Tuesday, May 8, 2012

The Man Who Took Us Outside Over There

Maurice Sendak is dead. When I heard the news this morning, I emailed Warren: "I may need to go home."

I didn't, but I sure felt like it. I felt I needed to go home and pull his books off the shelf and reread each of them again.

"And now," cried Max, "let the wild rumpus start!"

Now Ida in a hurry snatched her Mama's yellow rain cloak, tucked her horn safe in a pocket, and made a serious mistake.  She climbed backwards out her window into outside over there. 

Did you ever hear of Mickey, how he heard a racket in the night, and shouted "QUIET DOWN THERE!"...

I read a lot of Maurice Sendak to my boys when they were little. We would study the pictures of Mickey in his airplane over the kitchen city. For a long time, a poster of that very scene hung in Sam's bedroom. We would read about the Wild Things, about Ida and her wonder horn, about milk in the batter.

A poster of that very scene hung in Sam's bedroom.

And now the man who created all those wonderful images and characters is gone. 

I had kind of been waiting to see who died before Ramona Dawn arrives this August. I was thinking Beverly Cleary or E. L. Konigsberg, but it turned out to be Maurice Sendak.

That sounds grim, "waiting to see who died," but I don't mean it that way. I don't believe in some giant cosmic balancing act: you get a grandchild, but I get to take this person away. But given my deep love of books, and knowing that Ramona Dawn will be blessed with two parents who also love books (let's face it, Ben eats books for breakfast), I mourn when a giant in the pantheon of children's literature exits the world just before someone dear to me is scheduled to make an appearance.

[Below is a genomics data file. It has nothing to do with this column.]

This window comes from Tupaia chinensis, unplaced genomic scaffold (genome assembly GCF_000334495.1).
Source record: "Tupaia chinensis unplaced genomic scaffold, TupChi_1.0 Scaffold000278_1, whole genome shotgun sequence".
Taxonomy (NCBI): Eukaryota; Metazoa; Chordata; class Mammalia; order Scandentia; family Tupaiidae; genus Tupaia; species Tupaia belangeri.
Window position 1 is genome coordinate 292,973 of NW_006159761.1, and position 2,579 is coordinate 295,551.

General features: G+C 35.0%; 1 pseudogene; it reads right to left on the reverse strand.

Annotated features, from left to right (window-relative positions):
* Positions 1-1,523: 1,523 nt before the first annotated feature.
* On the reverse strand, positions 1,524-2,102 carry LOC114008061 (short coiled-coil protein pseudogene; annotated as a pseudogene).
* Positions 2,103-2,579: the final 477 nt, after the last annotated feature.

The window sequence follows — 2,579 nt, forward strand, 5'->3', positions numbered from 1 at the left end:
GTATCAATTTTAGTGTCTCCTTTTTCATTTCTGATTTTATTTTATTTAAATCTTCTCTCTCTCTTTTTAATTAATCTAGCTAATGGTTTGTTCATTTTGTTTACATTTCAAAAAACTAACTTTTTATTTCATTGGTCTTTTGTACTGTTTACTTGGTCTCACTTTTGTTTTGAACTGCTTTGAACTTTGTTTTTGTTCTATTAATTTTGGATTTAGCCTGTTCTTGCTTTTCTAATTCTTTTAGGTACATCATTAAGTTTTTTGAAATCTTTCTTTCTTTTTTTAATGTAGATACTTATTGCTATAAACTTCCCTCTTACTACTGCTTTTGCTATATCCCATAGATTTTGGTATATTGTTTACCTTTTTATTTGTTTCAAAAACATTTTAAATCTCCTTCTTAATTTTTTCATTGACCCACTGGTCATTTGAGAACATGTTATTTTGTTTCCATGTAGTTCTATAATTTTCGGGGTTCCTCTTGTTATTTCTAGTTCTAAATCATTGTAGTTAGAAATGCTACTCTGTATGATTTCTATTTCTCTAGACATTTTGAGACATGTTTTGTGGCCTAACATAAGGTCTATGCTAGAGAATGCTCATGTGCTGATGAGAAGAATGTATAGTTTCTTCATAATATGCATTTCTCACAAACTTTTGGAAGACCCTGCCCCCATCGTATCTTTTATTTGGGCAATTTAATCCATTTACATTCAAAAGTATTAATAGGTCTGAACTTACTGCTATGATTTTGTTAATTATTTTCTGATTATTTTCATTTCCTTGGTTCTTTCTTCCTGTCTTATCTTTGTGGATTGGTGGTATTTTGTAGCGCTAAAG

I was pregnant with Ben when E.B. White died. I remember crying that night when I heard the news on  MacNeil/Lehrer, thinking how sad it was that my child was being born into a world in which E.B. White no longer lived.That was shallow thinking, of course, which I now chalk up to prenatal hormones. Andy White was dead, physically, but his books were still there. They still are. I just reread Charlotte's Web last night with its evocative ending lines: It is not often that someone comes along who is a true friend and a good writer. Charlotte was both.

And I know it will be the same with Ramona Dawn and Maurice Sendak. The man is gone, but the Wild Things, Mickey, Ida, and all the rest of his amazing cast are still here. They will always be here. They are here waiting for someone to open up the books and let them out. They are here waiting for someone to fall into the batter or climb out the window backwards into outside over there. They are here waiting for someone to sail to the island where the Wild Things are.

And they are here waiting for Ramona Dawn, waiting for her to discover them.


Anonymous said...

We're reading Where the Wild Things Are at bedtime tonight.

It is fine to read how seriously you take the deaths of these authors. My students frequently complain about my tendency to refer to authors by their last names--the authors have a tangible quality to me that is totally lacking in the majority of my modern students.

see you there! said...

Yes, the words and art live on. Many thanks to Maurice Sendak for the treasures.